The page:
Having the right child custody and visitation information can make all the difference in your family law case. The laws and procedures that apply to your specific needs will depend on the state and even the county where you live. So, you must research and work with a local attorney you trust.
Below are links to child custody and visitation legal information at the national and state levels. The sources include information on parenting plans and agreements where available.
You might find what you want on the state-specific Family Courts and Family Law Forms pages.
How States Decide Custody Generally
Most states follow the best interests of the child standard to make custody decisions. Courts will consider various factors to decide the custody of the child. Factors include the child's needs, the ability of each parent to provide child care, and both parents' physical and mental health.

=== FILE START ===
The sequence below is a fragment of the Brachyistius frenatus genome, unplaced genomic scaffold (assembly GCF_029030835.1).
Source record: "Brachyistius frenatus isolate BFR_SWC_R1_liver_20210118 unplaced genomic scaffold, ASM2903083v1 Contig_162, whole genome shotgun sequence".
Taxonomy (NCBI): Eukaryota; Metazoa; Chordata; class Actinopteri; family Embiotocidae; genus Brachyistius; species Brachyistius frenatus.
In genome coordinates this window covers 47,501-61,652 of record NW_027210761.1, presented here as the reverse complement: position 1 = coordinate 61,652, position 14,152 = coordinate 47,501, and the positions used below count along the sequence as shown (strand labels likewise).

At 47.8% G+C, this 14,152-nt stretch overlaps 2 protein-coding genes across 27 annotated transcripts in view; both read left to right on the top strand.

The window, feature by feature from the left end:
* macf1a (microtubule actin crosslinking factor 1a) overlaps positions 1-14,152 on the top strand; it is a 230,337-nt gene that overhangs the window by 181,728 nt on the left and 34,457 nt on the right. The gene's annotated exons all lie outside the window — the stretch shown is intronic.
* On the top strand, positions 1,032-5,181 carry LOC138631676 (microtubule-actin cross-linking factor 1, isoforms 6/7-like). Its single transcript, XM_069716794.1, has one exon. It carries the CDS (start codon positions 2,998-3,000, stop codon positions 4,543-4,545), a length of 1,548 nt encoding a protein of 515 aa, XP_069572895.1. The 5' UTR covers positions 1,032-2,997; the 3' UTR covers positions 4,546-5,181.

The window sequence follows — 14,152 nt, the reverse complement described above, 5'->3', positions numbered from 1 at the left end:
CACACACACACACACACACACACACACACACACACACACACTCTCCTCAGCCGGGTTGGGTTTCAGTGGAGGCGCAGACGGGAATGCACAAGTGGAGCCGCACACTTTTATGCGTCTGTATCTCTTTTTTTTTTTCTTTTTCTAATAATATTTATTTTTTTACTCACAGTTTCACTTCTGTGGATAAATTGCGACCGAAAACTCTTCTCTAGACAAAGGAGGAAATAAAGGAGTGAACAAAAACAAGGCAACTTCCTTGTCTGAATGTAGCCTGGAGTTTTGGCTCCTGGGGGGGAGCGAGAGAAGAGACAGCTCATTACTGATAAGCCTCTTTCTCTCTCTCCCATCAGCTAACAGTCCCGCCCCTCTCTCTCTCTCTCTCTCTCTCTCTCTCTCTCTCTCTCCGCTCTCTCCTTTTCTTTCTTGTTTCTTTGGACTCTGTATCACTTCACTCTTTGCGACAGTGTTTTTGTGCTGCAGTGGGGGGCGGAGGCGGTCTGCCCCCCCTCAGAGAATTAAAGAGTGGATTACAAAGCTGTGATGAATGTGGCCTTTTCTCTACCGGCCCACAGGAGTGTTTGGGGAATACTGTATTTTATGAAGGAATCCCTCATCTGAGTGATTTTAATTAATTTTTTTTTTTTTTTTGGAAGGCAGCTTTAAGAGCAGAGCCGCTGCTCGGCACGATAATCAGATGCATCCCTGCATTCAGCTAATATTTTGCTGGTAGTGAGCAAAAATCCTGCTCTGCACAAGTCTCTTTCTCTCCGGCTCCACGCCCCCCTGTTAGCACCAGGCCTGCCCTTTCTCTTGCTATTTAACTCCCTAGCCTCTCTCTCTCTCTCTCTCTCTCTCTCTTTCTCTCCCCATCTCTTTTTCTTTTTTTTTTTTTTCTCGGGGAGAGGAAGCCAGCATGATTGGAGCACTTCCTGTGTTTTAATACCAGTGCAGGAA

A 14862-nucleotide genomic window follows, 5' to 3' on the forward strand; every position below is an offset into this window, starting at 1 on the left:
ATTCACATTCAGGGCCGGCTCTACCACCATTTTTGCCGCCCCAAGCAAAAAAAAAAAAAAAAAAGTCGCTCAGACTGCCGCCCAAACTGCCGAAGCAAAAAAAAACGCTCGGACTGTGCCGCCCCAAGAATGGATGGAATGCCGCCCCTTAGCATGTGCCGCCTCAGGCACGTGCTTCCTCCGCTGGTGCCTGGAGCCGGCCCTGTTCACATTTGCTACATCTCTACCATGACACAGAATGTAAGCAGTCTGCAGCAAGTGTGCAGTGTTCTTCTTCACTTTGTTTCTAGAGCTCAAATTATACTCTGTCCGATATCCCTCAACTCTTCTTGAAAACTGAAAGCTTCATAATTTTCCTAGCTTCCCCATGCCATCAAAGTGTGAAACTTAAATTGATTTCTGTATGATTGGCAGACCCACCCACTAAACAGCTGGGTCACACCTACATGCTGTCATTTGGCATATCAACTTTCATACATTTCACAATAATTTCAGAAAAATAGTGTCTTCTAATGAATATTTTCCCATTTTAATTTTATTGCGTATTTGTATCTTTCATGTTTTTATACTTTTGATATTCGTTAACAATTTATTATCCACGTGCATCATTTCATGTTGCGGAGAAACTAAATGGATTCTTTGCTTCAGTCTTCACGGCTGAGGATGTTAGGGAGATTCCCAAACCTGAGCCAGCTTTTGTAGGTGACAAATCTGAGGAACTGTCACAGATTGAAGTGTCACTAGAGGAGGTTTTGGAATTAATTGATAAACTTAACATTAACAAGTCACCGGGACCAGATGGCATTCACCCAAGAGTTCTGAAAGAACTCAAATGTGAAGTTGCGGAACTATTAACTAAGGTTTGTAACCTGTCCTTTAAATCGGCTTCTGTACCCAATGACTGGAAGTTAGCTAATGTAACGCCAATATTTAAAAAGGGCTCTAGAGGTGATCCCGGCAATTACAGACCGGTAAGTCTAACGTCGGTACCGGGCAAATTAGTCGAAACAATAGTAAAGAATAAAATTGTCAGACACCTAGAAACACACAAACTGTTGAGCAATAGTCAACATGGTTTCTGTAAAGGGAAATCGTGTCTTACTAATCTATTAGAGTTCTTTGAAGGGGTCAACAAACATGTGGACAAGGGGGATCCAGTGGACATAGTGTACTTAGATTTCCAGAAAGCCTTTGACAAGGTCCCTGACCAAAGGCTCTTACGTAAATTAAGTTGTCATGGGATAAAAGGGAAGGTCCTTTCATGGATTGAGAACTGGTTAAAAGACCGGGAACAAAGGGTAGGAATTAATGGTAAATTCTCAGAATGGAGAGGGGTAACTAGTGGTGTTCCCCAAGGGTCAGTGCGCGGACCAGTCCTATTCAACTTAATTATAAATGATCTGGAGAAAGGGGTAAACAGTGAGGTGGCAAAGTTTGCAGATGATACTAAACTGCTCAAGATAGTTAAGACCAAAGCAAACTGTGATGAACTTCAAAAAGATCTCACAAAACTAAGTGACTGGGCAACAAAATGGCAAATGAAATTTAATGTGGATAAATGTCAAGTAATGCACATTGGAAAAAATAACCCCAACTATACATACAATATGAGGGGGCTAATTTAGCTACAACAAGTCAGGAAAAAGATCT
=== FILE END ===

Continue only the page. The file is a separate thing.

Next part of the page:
The court will also consider the parent-child relationship between each parent and the child. The court will use these factors to order a custody arrangement or enter a visitation order. Ultimately, the court prioritizes the safety and well-being of the child.
There are different types of custody. The court may order joint physical custody, joint legal custody, or sole custody of the minor child. Legal custody means a parent can make major decisions about the child's life. This includes decisions about health care, medical care, or education. Physical custody is where a child primarily lives.
If a parent is “unfit" by the court, the court may order the non-custodial parent to undergo a support order. The non-custodial parent may have to pay child support to the custodial parent.
District of Columbia
Get Professional Legal Help with Your Child Custody Case
Child custody and visitation information varies by state. Forms and other resources are available. But, nothing matches the support that an experienced family law attorney can provide. They are well-versed in the laws of your state and can be your strongest advocate with the court. They can help you get a final court order on child custody.
Get started today by finding a skilled family law attorney in your state.